I stumbled upon Simon’s gorgeous Makino NJS at DISC the other day so I thought it would be worth sharing it. This is the bike he races and trains on so it’s in the condition you’d find it in on a Tuesday morning at DISC – that’s why I liked what I saw. It’s a practical, beautiful, working bike. It’s not a living room showpiece and that’s what makes it special.
This bike was built up slowly, over a few months, from a mixture of components Simon already had laying around and a few he had to source. In its current incarnation the frame is built with: Hatta headset and bottom bracket, Nitto. Pearl stem, Nitto bars, Sugino Super Mighty cranks, Dura Ace aero seatpost, Izumi chain, Selle SMP saddle (Until he finds a suitable Kashimax or Turbo).
The builder of this frame, Masahiko Makino was the chief frame builder at 3rensho and has worked on many frames for Japan’s top cyclists. After leaving 3Rensho (which is now defunct) he started his own brand called “Makino”. With his three staff members, he continues to make Japan’s top frames which enjoy strong support by many top racers. Makino has a reputation for producing more elaborate, original lugs that fit elegantly into the frame. During the Atlanta Olympic Games, a Japanese keirin racer won a gold in the 1000m TT on a 3Rensho, built by Makino himself.
The beauty is in its simplicity. This Makino NJS is a tight, all steel, racing machine. Notice how close the front wheel is to the down tube? That’s classic NJS geometry. Sharp, precise and built for the experienced rider. You know that in ten years time, this frame is going to be just as worthy as what it is today.
First, some words about the NJS standard. The mark is owned by the Japanese Keirin Association (Nihon Jitensha Shinkōkai or NJS for short) and its requirements were established in 1957 to prevent any Keirin racer from having equipment-related advantages. A common misconception regarding the certification is that it is a mark of quality, when in fact it is simply a mark of standardisation. In addition to being a mark of the standard, a main objective is to support the Japanese cycling industry. As such its bureaucracy is notoriously critical of foreign manufacturers attempting to enter the Japanese market. (Campagnolo is one such foreign manufacturer.)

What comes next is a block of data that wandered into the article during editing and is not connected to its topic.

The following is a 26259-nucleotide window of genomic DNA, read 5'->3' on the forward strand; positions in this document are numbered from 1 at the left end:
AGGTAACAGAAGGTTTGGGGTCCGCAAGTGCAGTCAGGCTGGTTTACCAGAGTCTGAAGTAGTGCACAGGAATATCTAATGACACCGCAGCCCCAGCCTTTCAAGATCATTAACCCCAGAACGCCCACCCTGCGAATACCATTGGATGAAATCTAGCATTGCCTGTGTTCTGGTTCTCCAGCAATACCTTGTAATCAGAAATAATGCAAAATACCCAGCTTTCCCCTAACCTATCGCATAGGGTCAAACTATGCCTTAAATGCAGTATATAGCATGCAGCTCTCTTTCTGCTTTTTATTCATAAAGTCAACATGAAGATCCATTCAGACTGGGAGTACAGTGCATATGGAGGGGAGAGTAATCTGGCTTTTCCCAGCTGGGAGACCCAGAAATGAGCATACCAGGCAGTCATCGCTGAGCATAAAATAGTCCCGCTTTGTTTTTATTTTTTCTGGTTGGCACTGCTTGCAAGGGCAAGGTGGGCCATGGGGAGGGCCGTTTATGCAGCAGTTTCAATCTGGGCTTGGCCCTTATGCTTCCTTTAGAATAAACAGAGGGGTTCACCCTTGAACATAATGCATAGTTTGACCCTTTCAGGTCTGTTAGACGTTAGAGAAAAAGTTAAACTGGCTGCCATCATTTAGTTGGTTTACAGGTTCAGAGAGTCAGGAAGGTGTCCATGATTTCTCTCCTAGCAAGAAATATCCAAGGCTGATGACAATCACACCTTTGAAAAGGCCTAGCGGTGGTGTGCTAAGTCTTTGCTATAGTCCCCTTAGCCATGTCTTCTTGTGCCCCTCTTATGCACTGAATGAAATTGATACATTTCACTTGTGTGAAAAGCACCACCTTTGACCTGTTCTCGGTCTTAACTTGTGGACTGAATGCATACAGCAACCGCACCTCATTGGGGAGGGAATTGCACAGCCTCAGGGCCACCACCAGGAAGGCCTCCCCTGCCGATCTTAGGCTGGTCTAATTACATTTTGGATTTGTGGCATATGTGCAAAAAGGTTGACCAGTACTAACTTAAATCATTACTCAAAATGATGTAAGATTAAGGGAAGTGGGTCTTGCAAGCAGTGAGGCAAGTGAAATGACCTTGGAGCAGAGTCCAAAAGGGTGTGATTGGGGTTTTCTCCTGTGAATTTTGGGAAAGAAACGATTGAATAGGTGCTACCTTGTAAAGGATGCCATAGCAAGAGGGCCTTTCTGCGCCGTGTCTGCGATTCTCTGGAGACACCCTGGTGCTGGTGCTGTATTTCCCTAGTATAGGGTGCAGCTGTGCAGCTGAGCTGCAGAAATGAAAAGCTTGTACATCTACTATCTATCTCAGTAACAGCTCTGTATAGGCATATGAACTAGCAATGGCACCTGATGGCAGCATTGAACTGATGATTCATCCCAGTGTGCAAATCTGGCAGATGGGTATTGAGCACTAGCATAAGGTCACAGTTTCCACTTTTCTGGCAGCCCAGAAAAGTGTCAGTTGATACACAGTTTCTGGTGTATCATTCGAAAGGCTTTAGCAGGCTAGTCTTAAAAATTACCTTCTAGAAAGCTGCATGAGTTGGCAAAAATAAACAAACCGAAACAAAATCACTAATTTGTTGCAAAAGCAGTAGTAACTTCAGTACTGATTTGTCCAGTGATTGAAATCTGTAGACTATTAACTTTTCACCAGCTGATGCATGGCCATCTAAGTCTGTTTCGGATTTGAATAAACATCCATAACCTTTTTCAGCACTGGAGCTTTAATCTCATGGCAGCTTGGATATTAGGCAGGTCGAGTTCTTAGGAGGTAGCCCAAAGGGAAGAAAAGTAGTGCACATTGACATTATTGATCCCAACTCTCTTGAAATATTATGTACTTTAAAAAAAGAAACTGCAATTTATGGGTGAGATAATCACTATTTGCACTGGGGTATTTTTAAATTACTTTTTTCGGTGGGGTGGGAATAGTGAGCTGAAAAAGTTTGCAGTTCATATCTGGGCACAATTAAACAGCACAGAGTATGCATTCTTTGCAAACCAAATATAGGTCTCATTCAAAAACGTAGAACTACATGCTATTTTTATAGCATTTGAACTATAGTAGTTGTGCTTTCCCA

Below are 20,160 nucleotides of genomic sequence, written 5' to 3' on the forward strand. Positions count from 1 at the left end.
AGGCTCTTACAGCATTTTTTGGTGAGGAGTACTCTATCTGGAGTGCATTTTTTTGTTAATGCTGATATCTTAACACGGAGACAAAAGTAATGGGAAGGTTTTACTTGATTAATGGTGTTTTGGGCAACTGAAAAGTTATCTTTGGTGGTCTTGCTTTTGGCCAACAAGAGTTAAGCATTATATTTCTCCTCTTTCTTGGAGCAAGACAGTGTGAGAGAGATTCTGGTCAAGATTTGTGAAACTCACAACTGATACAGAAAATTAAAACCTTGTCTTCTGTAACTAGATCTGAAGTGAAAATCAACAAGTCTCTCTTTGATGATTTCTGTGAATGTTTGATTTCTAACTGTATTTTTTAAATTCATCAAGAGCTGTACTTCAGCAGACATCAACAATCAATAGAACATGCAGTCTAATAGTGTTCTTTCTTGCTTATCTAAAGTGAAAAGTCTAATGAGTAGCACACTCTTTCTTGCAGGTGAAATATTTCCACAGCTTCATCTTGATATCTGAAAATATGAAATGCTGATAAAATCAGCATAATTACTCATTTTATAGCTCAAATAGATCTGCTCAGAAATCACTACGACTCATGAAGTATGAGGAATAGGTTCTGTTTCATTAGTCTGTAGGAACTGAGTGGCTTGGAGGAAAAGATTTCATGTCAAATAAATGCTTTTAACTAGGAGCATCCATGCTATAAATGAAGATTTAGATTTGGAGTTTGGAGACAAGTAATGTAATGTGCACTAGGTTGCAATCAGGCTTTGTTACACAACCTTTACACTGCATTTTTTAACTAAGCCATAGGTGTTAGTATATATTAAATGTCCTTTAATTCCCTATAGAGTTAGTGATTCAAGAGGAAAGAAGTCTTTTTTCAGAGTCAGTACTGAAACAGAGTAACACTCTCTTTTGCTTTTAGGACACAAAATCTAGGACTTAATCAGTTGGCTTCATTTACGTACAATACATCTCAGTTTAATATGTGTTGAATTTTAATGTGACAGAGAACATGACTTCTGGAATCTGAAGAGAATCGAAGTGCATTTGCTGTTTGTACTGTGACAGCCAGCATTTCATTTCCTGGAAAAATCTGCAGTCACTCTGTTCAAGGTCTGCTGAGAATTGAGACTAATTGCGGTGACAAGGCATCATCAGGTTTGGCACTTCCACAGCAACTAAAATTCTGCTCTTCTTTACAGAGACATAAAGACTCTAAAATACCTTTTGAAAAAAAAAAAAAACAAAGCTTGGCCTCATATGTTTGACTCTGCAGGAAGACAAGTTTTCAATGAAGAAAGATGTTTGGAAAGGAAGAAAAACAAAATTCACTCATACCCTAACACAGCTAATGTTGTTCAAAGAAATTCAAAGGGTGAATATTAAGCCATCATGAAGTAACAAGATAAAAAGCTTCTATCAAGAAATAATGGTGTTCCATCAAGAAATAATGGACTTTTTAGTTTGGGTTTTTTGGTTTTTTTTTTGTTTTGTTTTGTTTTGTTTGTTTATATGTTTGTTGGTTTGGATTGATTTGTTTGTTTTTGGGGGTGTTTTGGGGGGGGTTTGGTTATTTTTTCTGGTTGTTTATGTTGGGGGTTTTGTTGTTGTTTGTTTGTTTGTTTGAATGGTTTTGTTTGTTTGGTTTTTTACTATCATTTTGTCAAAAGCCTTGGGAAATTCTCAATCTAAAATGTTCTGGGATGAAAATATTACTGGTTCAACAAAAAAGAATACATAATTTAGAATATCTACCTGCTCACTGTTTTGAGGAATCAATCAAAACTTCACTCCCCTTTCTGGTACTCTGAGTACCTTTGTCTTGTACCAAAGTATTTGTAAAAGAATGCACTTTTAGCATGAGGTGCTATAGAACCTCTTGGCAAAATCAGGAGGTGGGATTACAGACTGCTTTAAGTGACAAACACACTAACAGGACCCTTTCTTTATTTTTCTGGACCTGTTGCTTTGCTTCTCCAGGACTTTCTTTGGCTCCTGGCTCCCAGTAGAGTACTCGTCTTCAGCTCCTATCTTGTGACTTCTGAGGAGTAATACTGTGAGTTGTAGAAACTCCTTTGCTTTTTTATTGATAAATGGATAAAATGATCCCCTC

The Nitto Pearl stem and bars are a classic design with flawless quality and hand made in Japan to the highest standards. NJS frames can not use ahead style stems so the quill reigns supreme.
With a Makino, “the possibility for victory is endless”. You’ve got to love the translation from Japanese to English…
For a frame to be NJS approved, it needs to meet an exacting standard so frame builders are given very little room to make their mark on a frame. As a work around many frames coming out of this world have superb frame finishes. The Makino is no exception. It has been coated with a what looks like a magical speckled purple pain. This photo shows it quite nicely and how it catches the sunlight. The detail is just superb.
Having “Makino” cast into the seat tube lug is a nice touch. The sculptured Dura Ace aero seatpost is a rare sight yet oh so beautiful. Whether or not it offers any aero advantage is debatable but it so much more elegant than a standard round post. The weight alone probably negates any aero benefit.
The headtube badge is a simple decal and the steerer is 1 inch. This 1 inch steerer is real classic NJS design.
The dropouts are made from solid steel and these things will last forever. The rear hub is from Phil Wood and the cog is unplated. With high quality, precision hubs it is not recommended to use chrome plated cog as the extra thickness may damage the threading irreparably.
When building the bike, Simon tried to keep it as close to NJS approved, or at least Japanese, as possible. The exception is the wheelset. He had the Phil Wood wheels already (Laced to 32 hole Mavic Open Pro’s) so didn’t feel the need to buy NJS approved wheels. At least not yet…
Phil Wood hubs are precision pieces of equipment designed to last. Unlike most track hubs, Phil Wood hubs use an allen key to fasten the hubs to the frame. Not everyone likes this on the rear but the hubs are pretty reliable.
The graphics are so simple yet somehow so very different – almost space age. Notice the holographic outlines on the down tube decals?
The tubing is Kaisei 8630 Nickel Cro-Mo Quattro butted tubing. Kaisei tubing is a direct descendent of Ishiwata, a Japanese company that established a significant reputation in the market for high-end steel bicycle tubing in the 70’s and 80’s. When Ishiwata closed its doors in 1993, Kaisei became home to many of Ishiwata’s most experienced employees and also took over its butted tube manufacturing process. It’s top quality tubing and well respected in the NJS scene.
It’s not a showpiece that sits in the living room. Simon built the bike to ride, race and enjoy.